2020 Historian’s Report

I have begun to edit and update the text of the first volume of the draft genealogy books created by Chris Bailey, who was my predecessor as the Duston-Dustin Family Association Historian/Genealogist. This first volume covers Generations 1 through 5. I think it does need some editing and updates before publication, and of course I’ll add any new sources that I’ve found during my review of the data.

As I mentioned in last year’s report, there were quite a few missing family members in the additional volumes that cover Generations 6 and 7. These people weren’t listed in Chris Bailey’s draft, or in the yellow generation booklets that were one of his primary sources of information, because there weren’t nearly as many sources available when the draft was created. The constant release of new online sources of genealogical data has me to add new people, and to fill in some blanks for individuals who were already in our records. 

It’s a very time-consuming process. Conducting a careful search for additional data about a single family often requires an entire evening. The DDFA books generally list individuals who were born with the Duston or Dustin surname, along with their spouses and children. The chlldren of female family members who were born with a different surname are included, along with their spouses.

That’s typically where the record ends, unless it happens to be a family that has been active in the DDFA. This is why I’ve decided that it’s important to take the time to find as much information as I can about the immediate family of every female family member, since their descendants wouldn’t be listed in subsequent Generation volumes. For example, I wouldn’t appear myself, because I’m the great-grandson of Emily Clementine Dustin.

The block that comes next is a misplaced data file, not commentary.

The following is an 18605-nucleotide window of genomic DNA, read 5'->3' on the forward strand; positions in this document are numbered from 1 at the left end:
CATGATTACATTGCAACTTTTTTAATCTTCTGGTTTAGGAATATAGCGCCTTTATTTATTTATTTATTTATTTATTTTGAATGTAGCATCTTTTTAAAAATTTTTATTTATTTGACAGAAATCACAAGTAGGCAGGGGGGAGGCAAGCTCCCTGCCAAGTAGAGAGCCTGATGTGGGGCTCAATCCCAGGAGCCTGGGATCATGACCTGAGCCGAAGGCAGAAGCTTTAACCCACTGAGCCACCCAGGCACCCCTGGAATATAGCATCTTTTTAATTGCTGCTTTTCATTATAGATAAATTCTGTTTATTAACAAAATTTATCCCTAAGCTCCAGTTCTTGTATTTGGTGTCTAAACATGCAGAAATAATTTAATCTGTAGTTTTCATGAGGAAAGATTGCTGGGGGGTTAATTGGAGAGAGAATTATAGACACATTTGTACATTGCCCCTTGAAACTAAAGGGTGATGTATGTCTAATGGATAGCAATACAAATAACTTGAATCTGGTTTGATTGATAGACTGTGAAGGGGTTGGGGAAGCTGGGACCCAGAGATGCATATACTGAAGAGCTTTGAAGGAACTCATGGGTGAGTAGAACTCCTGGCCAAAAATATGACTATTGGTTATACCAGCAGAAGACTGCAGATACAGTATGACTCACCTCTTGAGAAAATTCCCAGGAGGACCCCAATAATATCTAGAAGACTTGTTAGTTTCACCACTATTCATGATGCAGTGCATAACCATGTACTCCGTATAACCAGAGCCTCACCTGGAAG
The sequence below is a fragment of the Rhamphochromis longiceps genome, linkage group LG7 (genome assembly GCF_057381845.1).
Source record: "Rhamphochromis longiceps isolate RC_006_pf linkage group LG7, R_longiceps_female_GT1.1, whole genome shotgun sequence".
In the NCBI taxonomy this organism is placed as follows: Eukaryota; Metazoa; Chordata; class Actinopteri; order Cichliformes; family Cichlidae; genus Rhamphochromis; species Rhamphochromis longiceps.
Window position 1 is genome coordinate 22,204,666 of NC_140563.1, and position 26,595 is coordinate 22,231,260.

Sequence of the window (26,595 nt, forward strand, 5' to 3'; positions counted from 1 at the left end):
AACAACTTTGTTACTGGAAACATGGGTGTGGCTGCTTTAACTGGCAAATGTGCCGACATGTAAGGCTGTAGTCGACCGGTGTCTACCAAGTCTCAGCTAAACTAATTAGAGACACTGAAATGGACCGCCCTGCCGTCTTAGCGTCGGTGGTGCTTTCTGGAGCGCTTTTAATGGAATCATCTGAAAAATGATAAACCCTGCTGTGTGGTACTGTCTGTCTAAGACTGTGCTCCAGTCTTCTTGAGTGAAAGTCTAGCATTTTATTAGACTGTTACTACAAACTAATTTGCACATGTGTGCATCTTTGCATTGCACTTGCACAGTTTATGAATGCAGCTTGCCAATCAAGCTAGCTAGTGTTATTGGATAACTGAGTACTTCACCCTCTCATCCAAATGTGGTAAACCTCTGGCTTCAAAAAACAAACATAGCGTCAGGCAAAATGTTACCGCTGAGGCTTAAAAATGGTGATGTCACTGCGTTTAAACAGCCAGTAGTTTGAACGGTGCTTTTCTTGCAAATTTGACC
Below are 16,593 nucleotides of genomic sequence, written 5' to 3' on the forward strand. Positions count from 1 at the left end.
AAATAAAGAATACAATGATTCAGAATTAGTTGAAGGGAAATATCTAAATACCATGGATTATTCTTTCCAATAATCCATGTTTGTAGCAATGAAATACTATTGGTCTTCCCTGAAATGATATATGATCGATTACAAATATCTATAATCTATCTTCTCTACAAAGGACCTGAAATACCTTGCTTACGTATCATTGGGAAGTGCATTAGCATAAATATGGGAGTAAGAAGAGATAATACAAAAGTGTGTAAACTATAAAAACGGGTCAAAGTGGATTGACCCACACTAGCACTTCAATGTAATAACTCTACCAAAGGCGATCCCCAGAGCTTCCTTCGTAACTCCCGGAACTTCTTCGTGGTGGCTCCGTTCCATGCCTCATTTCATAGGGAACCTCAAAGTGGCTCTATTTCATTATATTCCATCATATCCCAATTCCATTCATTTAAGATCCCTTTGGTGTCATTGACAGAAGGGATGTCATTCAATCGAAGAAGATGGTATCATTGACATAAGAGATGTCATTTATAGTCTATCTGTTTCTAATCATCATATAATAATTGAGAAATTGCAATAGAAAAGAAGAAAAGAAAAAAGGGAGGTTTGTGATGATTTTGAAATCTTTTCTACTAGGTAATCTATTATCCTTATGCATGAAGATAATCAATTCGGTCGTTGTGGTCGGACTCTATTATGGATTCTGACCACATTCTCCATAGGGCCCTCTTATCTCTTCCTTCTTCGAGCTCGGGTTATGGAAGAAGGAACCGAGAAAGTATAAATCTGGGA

Of course, it would be helpful if we could make additional data available for female lines of descent, and perhaps we could try to do more for the first few generations after Hannah. It would roughly double the number of descendants with each succeeding generation, though, so if you tried to continue this for many generations, the number of entries would increase exponentially.

I’m happy to report that I’ve completed my review of Generation 7, so I now have a fairly complete record of every Duston or Dustin descendant through that generation, along with the names of their spouses and the birth dates of their children. For the children who were born with another surname, I’ve also tried to include their spouse (or spouses), the places they lived, and their date of death. As of this morning, I had information on 12,555 individuals.